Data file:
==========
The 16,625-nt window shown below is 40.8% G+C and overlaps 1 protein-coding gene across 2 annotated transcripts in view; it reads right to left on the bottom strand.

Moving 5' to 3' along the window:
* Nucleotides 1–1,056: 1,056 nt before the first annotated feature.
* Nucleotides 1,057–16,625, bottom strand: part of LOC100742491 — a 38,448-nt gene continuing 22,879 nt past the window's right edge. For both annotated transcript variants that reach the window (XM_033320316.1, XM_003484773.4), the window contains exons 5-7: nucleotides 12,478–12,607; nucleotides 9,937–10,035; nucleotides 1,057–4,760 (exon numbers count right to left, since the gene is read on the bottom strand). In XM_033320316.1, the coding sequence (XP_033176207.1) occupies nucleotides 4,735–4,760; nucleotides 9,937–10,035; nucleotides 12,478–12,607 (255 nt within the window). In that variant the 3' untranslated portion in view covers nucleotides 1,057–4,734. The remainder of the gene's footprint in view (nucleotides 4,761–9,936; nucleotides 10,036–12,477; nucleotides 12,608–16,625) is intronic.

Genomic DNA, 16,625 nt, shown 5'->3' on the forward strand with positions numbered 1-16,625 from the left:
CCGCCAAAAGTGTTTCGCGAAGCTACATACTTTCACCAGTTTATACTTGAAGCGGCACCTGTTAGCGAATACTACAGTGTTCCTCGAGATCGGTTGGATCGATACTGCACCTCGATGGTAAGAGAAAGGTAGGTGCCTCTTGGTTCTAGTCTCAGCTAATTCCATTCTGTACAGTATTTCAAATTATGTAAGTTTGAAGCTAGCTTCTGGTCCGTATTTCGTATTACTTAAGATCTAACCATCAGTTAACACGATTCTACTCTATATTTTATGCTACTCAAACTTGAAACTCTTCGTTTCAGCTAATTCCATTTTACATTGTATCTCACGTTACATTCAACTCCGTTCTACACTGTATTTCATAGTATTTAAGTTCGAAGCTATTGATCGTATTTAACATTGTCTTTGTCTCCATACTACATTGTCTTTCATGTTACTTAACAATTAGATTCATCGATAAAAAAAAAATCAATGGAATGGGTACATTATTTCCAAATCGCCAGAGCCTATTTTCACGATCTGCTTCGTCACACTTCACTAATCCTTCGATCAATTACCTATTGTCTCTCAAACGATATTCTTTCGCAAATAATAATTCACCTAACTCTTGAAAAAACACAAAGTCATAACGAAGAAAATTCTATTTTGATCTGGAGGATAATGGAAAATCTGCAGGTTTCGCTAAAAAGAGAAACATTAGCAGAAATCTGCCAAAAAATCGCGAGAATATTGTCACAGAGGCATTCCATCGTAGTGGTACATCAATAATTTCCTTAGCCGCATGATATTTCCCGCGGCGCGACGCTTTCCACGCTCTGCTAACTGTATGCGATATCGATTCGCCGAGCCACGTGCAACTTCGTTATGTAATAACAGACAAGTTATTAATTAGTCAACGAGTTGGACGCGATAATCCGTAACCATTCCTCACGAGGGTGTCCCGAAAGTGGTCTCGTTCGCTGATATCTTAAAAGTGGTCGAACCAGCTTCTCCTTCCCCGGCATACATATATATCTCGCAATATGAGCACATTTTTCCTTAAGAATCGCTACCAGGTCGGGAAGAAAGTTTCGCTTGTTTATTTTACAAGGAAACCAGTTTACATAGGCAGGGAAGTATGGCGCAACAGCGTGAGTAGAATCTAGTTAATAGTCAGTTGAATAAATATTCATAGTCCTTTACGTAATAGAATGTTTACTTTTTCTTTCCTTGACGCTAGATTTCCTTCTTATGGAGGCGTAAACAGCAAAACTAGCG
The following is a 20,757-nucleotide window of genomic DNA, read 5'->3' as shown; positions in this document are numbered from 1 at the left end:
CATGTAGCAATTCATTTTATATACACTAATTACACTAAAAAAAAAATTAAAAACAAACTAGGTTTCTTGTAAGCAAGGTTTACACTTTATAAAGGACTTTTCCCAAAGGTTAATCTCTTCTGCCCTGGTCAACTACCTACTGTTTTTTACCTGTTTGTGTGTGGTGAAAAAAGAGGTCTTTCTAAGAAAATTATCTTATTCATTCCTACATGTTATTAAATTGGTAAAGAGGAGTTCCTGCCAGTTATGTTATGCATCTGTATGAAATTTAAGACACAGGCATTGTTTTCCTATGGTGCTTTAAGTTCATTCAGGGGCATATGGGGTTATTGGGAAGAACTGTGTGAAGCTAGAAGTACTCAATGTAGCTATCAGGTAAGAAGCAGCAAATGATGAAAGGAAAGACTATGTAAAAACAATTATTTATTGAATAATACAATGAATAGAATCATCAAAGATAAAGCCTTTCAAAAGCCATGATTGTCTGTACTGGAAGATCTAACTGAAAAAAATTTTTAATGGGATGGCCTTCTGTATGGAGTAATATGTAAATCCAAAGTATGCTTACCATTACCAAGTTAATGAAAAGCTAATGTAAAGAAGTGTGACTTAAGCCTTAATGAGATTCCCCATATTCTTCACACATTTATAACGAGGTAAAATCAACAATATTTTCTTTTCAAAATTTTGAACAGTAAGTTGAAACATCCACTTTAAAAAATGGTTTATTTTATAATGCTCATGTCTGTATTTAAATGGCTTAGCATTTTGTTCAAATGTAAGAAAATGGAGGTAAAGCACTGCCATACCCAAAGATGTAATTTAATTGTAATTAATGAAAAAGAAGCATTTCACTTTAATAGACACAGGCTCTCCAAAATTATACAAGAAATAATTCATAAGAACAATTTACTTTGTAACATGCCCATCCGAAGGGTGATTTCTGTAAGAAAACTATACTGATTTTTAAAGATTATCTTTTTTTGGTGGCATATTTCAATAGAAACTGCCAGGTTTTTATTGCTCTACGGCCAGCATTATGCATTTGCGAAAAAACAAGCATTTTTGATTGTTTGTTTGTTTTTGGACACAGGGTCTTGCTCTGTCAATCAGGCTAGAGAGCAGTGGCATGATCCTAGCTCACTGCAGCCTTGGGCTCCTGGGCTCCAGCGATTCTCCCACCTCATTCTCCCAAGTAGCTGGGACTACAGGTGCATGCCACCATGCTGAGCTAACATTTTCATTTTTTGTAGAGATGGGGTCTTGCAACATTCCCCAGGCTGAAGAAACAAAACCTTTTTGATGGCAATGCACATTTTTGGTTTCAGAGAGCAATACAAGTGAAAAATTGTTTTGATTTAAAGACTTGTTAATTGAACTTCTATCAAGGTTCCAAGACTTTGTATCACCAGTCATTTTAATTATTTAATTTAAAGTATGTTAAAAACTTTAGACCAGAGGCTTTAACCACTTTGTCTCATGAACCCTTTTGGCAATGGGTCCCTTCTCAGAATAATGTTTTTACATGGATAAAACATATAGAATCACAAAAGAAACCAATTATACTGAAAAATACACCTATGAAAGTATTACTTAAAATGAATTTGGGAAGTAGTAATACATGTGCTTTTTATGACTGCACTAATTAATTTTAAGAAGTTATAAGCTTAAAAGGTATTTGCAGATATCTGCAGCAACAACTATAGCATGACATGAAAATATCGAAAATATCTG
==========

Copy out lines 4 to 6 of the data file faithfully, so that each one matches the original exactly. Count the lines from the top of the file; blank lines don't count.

* Nucleotides 1,057–16,625, bottom strand: part of LOC100742491 — a 38,448-nt gene continuing 22,879 nt past the window's right edge. For both annotated transcript variants that reach the window (XM_033320316.1, XM_003484773.4), the window contains exons 5-7: nucleotides 12,478–12,607; nucleotides 9,937–10,035; nucleotides 1,057–4,760 (exon numbers count right to left, since the gene is read on the bottom strand). In XM_033320316.1, the coding sequence (XP_033176207.1) occupies nucleotides 4,735–4,760; nucleotides 9,937–10,035; nucleotides 12,478–12,607 (255 nt within the window). In that variant the 3' untranslated portion in view covers nucleotides 1,057–4,734. The remainder of the gene's footprint in view (nucleotides 4,761–9,936; nucleotides 10,036–12,477; nucleotides 12,608–16,625) is intronic.

Genomic DNA, 16,625 nt, shown 5'->3' on the forward strand with positions numbered 1-16,625 from the left:
CCGCCAAAAGTGTTTCGCGAAGCTACATACTTTCACCAGTTTATACTTGAAGCGGCACCTGTTAGCGAATACTACAGTGTTCCTCGAGATCGGTTGGATCGATACTGCACCTCGATGGTAAGAGAAAGGTAGGTGCCTCTTGGTTCTAGTCTCAGCTAATTCCATTCTGTACAGTATTTCAAATTATGTAAGTTTGAAGCTAGCTTCTGGTCCGTATTTCGTATTACTTAAGATCTAACCATCAGTTAACACGATTCTACTCTATATTTTATGCTACTCAAACTTGAAACTCTTCGTTTCAGCTAATTCCATTTTACATTGTATCTCACGTTACATTCAACTCCGTTCTACACTGTATTTCATAGTATTTAAGTTCGAAGCTATTGATCGTATTTAACATTGTCTTTGTCTCCATACTACATTGTCTTTCATGTTACTTAACAATTAGATTCATCGATAAAAAAAAAATCAATGGAATGGGTACATTATTTCCAAATCGCCAGAGCCTATTTTCACGATCTGCTTCGTCACACTTCACTAATCCTTCGATCAATTACCTATTGTCTCTCAAACGATATTCTTTCGCAAATAATAATTCACCTAACTCTTGAAAAAACACAAAGTCATAACGAAGAAAATTCTATTTTGATCTGGAGGATAATGGAAAATCTGCAGGTTTCGCTAAAAAGAGAAACATTAGCAGAAATCTGCCAAAAAATCGCGAGAATATTGTCACAGAGGCATTCCATCGTAGTGGTACATCAATAATTTCCTTAGCCGCATGATATTTCCCGCGGCGCGACGCTTTCCACGCTCTGCTAACTGTATGCGATATCGATTCGCCGAGCCACGTGCAACTTCGTTATGTAATAACAGACAAGTTATTAATTAGTCAACGAGTTGGACGCGATAATCCGTAACCATTCCTCACGAGGGTGTCCCGAAAGTGGTCTCGTTCGCTGATATCTTAAAAGTGGTCGAACCAGCTTCTCCTTCCCCGGCATACATATATATCTCGCAATATGAGCACATTTTTCCTTAAGAATCGCTACCAGGTCGGGAAGAAAGTTTCGCTTGTTTATTTTACAAGGAAACCAGTTTACATAGGCAGGGAAGTATGGCGCAACAGCGTGAGTAGAATCTAGTTAATAGTCAGTTGAATAAATATTCATAGTCCTTTACGTAATAGAATGTTTACTTTTTCTTTCCTTGACGCTAGATTTCCTTCTTATGGAGGCGTAAACAGCAAAACTAGCG